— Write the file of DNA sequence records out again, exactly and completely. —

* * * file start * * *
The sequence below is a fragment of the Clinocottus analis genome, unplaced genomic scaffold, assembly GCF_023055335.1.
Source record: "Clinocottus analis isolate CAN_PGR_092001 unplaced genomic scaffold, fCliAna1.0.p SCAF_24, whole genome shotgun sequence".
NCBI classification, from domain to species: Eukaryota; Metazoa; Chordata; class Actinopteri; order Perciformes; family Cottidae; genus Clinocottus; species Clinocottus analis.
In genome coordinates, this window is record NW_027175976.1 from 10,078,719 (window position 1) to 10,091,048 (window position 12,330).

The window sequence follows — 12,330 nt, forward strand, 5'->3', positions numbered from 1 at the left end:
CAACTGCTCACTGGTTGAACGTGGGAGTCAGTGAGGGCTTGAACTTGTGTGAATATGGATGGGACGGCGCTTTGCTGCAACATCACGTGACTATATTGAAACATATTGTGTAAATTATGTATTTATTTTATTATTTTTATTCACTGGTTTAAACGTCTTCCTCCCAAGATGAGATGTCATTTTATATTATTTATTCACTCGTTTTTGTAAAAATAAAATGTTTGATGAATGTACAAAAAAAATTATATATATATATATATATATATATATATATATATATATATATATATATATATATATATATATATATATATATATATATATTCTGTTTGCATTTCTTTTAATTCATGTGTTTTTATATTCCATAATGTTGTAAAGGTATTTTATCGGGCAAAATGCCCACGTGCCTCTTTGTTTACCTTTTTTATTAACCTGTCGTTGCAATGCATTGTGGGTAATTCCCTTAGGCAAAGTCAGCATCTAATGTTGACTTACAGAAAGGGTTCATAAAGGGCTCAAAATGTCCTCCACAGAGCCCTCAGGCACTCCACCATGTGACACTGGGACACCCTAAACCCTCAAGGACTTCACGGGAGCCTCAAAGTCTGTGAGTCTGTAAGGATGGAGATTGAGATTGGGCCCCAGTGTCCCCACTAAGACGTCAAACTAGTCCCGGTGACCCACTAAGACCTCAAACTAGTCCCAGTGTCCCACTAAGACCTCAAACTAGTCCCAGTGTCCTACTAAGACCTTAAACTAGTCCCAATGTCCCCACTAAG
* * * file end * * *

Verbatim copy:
The sequence below is a fragment of the Clinocottus analis genome, unplaced genomic scaffold, assembly GCF_023055335.1.
Source record: "Clinocottus analis isolate CAN_PGR_092001 unplaced genomic scaffold, fCliAna1.0.p SCAF_24, whole genome shotgun sequence".
NCBI classification, from domain to species: Eukaryota; Metazoa; Chordata; class Actinopteri; order Perciformes; family Cottidae; genus Clinocottus; species Clinocottus analis.
In genome coordinates, this window is record NW_027175976.1 from 10,078,719 (window position 1) to 10,091,048 (window position 12,330).

The window sequence follows — 12,330 nt, forward strand, 5'->3', positions numbered from 1 at the left end:
CAACTGCTCACTGGTTGAACGTGGGAGTCAGTGAGGGCTTGAACTTGTGTGAATATGGATGGGACGGCGCTTTGCTGCAACATCACGTGACTATATTGAAACATATTGTGTAAATTATGTATTTATTTTATTATTTTTATTCACTGGTTTAAACGTCTTCCTCCCAAGATGAGATGTCATTTTATATTATTTATTCACTCGTTTTTGTAAAAATAAAATGTTTGATGAATGTACAAAAAAAATTATATATATATATATATATATATATATATATATATATATATATATATATATATATATATATATATATATATATATATATATTCTGTTTGCATTTCTTTTAATTCATGTGTTTTTATATTCCATAATGTTGTAAAGGTATTTTATCGGGCAAAATGCCCACGTGCCTCTTTGTTTACCTTTTTTATTAACCTGTCGTTGCAATGCATTGTGGGTAATTCCCTTAGGCAAAGTCAGCATCTAATGTTGACTTACAGAAAGGGTTCATAAAGGGCTCAAAATGTCCTCCACAGAGCCCTCAGGCACTCCACCATGTGACACTGGGACACCCTAAACCCTCAAGGACTTCACGGGAGCCTCAAAGTCTGTGAGTCTGTAAGGATGGAGATTGAGATTGGGCCCCAGTGTCCCCACTAAGACGTCAAACTAGTCCCGGTGACCCACTAAGACCTCAAACTAGTCCCAGTGTCCCACTAAGACCTCAAACTAGTCCCAGTGTCCTACTAAGACCTTAAACTAGTCCCAATGTCCCCACTAAG